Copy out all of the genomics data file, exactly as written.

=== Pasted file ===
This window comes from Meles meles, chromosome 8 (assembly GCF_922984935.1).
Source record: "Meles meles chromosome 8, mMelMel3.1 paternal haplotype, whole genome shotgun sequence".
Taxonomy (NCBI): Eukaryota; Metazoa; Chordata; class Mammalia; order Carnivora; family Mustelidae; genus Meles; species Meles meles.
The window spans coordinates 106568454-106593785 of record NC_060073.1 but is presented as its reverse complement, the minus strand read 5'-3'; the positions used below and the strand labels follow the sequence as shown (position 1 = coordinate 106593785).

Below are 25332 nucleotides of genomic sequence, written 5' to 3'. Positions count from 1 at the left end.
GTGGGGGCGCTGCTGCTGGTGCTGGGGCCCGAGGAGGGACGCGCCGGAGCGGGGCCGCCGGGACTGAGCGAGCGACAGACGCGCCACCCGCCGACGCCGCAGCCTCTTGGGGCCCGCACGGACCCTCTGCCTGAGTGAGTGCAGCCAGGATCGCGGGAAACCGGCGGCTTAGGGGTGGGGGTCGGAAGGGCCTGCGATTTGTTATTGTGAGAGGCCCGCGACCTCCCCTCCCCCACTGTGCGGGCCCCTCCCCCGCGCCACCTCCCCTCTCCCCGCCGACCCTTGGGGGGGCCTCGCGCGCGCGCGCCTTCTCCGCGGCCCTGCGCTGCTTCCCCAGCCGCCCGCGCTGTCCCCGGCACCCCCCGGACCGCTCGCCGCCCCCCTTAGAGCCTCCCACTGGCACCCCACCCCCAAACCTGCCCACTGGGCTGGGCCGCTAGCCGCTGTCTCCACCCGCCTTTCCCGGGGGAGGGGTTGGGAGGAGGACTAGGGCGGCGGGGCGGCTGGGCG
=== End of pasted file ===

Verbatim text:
This window comes from Meles meles, chromosome 8 (assembly GCF_922984935.1).
Source record: "Meles meles chromosome 8, mMelMel3.1 paternal haplotype, whole genome shotgun sequence".
Taxonomy (NCBI): Eukaryota; Metazoa; Chordata; class Mammalia; order Carnivora; family Mustelidae; genus Meles; species Meles meles.
The window spans coordinates 106568454-106593785 of record NC_060073.1 but is presented as its reverse complement, the minus strand read 5'-3'; the positions used below and the strand labels follow the sequence as shown (position 1 = coordinate 106593785).

Below are 25332 nucleotides of genomic sequence, written 5' to 3'. Positions count from 1 at the left end.
GTGGGGGCGCTGCTGCTGGTGCTGGGGCCCGAGGAGGGACGCGCCGGAGCGGGGCCGCCGGGACTGAGCGAGCGACAGACGCGCCACCCGCCGACGCCGCAGCCTCTTGGGGCCCGCACGGACCCTCTGCCTGAGTGAGTGCAGCCAGGATCGCGGGAAACCGGCGGCTTAGGGGTGGGGGTCGGAAGGGCCTGCGATTTGTTATTGTGAGAGGCCCGCGACCTCCCCTCCCCCACTGTGCGGGCCCCTCCCCCGCGCCACCTCCCCTCTCCCCGCCGACCCTTGGGGGGGCCTCGCGCGCGCGCGCCTTCTCCGCGGCCCTGCGCTGCTTCCCCAGCCGCCCGCGCTGTCCCCGGCACCCCCCGGACCGCTCGCCGCCCCCCTTAGAGCCTCCCACTGGCACCCCACCCCCAAACCTGCCCACTGGGCTGGGCCGCTAGCCGCTGTCTCCACCCGCCTTTCCCGGGGGAGGGGTTGGGAGGAGGACTAGGGCGGCGGGGCGGCTGGGCG